Harry Ransom CenterThe University of Texas at Austin

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Fall 2008 Newsletter

The "Write" Tool: Getting It Down on Paper

By Suzy Banks

Typewriter. Click to enlarge.

Anne Sexton's typewriter

Chair. Click to enlarge.

Sir Compton MacKenzie's writing chair

Pen. Click to enlarge.

Gertrude Stein's silver pen

Inkwell. Click to enlarge.

Evelyn Waugh's inkwell

Of all the millions of manuscripts at the Ransom Center, few are more than paper and ink. Some include paste or tape, ribbon carbon or crayon, sweat stains or blood, but the overall gist is paper and ink. For some authors, the physical tools for getting the words from the head and onto the page were irrelevant. For others, the writing instrument itself, and even supporting characters like an inkwell or desk, were vital parties to the creative feat.

Some instruments seem particularly suited to their owners, like Gertrude Stein's silver pen. Although references to it in her writing are elusive (or incomprehensible), maybe the pen, with its multiple cartridges, inspired such signature repetitions as "To write is to write is to write is to write is to write is to write is to write." Picture her taking it up late at night, and, as Mabel Dodge Luhan describes in Intimate Memories, "writing automatically in a long weak handwriting—four or five lines to the page—letting it ooze up from deep down inside her, down onto the paper with the least possible physical effort." And picture Alice B. Toklas as she gathered the pages each morning to type to type to type to type.

British novelist Evelyn Waugh also left the typing to someone else. He bragged about being 200 years behind the times. He refused to drive a car, communicated with neighbors by letter rather than telephone, and wrote everything longhand, believing so firmly in the primacy of the holograph that he didn't bother preserving typescripts (although others did). And when he wrote, he didn't use just any newfangled pen, but one that had to be continually dipped in an inkwell. In the semi-autobiographical The Ordeal of Gilbert Pinfold, the title character, when packing for an extended trip, frets that he must take ink since "foreign ink was never satisfactory." He must also take pens and nibs since "all foreigners, he was now convinced, used some kind of stylographic instrument."

So, however ornate Waugh's inkwells might have been, they were never purely decorative. But could their forms have inspired specific uses? Did he reserve his crystal inkwell, with its many sharp edges, for letters to his agent A. D. Peters wherein he claims to hate Americans, deems them all insane, and wonders if he has received no answer from them because they cannot read his handwriting? Maybe he called upon his dour-faced Queen Victoria inkwell when he penned Charles Ryder's swipe at both the Oxford don, Mr. Samgrass, and a typewriter in Brideshead Revisited: "There was something a little too brisk in his literary manners; I suspected the existence of a concealed typewriter somewhere in his paneled rooms."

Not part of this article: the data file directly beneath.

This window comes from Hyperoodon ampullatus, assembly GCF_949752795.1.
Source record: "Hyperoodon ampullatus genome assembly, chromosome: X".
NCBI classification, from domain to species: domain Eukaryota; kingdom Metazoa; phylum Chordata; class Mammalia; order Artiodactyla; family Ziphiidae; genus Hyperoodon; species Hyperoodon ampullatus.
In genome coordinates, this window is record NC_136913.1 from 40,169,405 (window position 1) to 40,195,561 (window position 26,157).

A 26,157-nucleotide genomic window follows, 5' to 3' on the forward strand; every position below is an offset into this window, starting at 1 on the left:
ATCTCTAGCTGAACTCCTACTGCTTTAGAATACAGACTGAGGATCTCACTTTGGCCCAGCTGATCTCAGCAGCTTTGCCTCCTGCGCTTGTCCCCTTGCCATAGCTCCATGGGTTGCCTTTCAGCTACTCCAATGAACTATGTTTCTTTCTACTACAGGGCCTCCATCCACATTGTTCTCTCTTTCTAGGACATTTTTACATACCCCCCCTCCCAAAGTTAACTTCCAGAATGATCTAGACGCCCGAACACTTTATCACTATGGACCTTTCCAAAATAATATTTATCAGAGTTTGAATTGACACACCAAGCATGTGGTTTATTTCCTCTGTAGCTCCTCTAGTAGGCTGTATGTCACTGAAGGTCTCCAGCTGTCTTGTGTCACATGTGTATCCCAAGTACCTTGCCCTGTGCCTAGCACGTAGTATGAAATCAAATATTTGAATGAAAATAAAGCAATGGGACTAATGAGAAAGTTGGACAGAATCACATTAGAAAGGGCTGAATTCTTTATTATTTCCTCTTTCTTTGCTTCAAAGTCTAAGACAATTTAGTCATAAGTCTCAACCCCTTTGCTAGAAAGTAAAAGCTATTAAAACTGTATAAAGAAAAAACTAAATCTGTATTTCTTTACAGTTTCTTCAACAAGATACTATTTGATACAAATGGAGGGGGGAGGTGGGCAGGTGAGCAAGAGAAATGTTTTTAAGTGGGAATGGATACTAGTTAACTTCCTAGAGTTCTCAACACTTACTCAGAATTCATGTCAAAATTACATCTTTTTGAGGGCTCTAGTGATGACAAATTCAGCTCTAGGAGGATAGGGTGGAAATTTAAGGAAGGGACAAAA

But even the prolific Waugh, who churned out stacks of holographs and letters written in script tinier than eight-point type, seems a slacker compared to fellow longhander Sir Compton Mackenzie, who wrote more than a hundred books, numerous screenplays, and many articles. Was his custom-designed chair an agent of such industry, at least in part? Once he was in it, sunk deep into the velvet, with the built-in oak desk secure before him, escape would have been difficult. With his body captive, maybe his mind was freer to wander, to explore topics ranging from the merits of Siamese cats to his first memories of flowers, from the liquor heists of Whisky Galore to the priests in The Altar Steps. And considering his penmanship—at best, every tenth word is legible—his typist deserves a portion of his acclaim.

Of those authors who did embrace the typewriter, few asked more of the machine than poet Anne Sexton, who milked her Royal Quiet De Luxe for all it was worth, employing it as both a tool and subject. In an essay about her time as a writer-in-residence in Boston, she quotes her youngest daughter as saying, "A mother is someone who types all day" and then Sexton later complains of "fingers sore from constant typing." Her typewriter appears frequently in her poems: sometimes watchful ("the forty-eight keys of the typewriter/each an eyeball that is never shut"); sometimes as a poor substitute ("and this is the typewriter that sits before me/where yesterday only your body sat before me"); sometimes as the poet itself ("I am, each day,/typing out the God my typewriter believes in"); and sometimes as victim ("For I pray that my typewriter, ever faithful, will not break even though I threw it across the hospital room six years ago.").